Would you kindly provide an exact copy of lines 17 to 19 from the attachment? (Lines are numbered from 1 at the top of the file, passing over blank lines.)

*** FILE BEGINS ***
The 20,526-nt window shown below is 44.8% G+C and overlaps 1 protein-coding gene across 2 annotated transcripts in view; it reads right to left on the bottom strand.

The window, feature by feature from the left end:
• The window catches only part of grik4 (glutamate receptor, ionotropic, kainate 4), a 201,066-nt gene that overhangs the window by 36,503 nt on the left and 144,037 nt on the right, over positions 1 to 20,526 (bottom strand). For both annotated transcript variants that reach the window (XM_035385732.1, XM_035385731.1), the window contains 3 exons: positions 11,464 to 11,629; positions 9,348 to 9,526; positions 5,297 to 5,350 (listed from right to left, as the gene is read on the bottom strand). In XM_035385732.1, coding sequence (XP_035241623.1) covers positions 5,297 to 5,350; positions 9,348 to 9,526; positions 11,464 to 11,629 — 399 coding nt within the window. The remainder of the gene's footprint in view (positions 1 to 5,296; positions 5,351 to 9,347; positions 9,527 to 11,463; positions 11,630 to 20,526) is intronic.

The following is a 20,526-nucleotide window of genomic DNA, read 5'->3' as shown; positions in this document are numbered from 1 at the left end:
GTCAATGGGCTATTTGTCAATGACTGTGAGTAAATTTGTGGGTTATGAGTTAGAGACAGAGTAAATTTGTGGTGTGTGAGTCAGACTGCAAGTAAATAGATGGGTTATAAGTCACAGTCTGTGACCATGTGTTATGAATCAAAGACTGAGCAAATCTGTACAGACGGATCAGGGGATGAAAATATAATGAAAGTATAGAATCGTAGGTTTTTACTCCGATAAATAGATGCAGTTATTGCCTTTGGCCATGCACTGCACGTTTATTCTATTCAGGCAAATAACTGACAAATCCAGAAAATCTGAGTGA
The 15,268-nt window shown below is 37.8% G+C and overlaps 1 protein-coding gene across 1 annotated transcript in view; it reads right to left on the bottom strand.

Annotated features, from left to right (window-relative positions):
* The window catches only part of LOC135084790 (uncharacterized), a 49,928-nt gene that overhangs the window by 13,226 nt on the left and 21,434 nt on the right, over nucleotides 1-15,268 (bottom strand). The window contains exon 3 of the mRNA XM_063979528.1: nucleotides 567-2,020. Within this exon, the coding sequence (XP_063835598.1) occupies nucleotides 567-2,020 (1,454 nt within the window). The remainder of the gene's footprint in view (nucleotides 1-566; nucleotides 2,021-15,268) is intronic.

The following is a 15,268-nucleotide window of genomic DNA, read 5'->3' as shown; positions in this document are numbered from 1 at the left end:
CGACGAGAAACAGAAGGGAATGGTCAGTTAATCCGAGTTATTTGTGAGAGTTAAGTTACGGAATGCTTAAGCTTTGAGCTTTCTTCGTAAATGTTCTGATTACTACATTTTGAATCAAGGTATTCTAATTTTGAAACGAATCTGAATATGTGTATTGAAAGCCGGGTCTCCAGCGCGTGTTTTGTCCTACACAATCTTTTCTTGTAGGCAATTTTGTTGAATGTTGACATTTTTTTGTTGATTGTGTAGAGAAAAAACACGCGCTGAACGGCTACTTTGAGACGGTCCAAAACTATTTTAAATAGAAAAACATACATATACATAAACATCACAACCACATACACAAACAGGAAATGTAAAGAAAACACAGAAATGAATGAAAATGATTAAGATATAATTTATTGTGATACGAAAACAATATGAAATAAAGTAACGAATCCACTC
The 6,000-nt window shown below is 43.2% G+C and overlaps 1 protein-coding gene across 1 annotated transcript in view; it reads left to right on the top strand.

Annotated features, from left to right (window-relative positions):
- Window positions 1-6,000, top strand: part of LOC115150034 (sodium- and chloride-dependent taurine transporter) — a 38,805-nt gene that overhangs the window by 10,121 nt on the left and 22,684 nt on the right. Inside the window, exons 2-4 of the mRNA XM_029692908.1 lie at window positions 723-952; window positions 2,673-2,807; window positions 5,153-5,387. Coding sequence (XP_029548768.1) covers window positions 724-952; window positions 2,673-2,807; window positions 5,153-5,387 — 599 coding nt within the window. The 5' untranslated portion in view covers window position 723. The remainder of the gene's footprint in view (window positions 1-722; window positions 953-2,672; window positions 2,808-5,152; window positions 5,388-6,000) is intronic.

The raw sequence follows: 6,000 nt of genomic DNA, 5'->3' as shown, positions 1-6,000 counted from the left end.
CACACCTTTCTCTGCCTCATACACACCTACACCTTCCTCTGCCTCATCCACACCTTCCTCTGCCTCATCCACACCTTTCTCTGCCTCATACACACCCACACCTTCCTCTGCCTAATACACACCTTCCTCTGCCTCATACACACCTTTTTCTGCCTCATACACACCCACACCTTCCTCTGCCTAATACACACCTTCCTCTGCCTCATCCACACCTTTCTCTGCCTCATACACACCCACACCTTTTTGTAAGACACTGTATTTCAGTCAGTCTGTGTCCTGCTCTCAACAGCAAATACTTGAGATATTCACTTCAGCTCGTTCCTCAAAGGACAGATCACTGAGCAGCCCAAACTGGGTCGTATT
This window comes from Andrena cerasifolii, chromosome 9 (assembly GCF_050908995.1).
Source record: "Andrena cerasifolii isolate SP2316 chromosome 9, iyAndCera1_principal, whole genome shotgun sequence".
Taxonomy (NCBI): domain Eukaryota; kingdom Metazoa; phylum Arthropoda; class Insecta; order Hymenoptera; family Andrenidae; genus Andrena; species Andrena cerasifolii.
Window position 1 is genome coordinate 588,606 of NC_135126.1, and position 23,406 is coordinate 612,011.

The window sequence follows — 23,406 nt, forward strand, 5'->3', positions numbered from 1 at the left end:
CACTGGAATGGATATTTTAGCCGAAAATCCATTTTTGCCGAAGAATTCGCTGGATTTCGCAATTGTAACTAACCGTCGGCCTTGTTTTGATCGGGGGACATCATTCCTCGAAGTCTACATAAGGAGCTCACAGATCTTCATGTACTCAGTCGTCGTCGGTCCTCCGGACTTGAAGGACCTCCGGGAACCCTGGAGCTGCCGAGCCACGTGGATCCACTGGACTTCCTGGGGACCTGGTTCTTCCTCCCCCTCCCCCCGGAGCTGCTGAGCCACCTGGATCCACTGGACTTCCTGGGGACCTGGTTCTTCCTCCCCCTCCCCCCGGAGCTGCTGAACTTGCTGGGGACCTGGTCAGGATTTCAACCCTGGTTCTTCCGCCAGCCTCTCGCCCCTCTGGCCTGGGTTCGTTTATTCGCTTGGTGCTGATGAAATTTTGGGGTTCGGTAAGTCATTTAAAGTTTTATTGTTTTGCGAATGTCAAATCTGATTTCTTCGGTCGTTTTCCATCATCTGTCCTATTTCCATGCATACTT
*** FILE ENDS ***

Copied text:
Source record: "Andrena cerasifolii isolate SP2316 chromosome 9, iyAndCera1_principal, whole genome shotgun sequence".
Taxonomy (NCBI): domain Eukaryota; kingdom Metazoa; phylum Arthropoda; class Insecta; order Hymenoptera; family Andrenidae; genus Andrena; species Andrena cerasifolii.
Window position 1 is genome coordinate 588,606 of NC_135126.1, and position 23,406 is coordinate 612,011.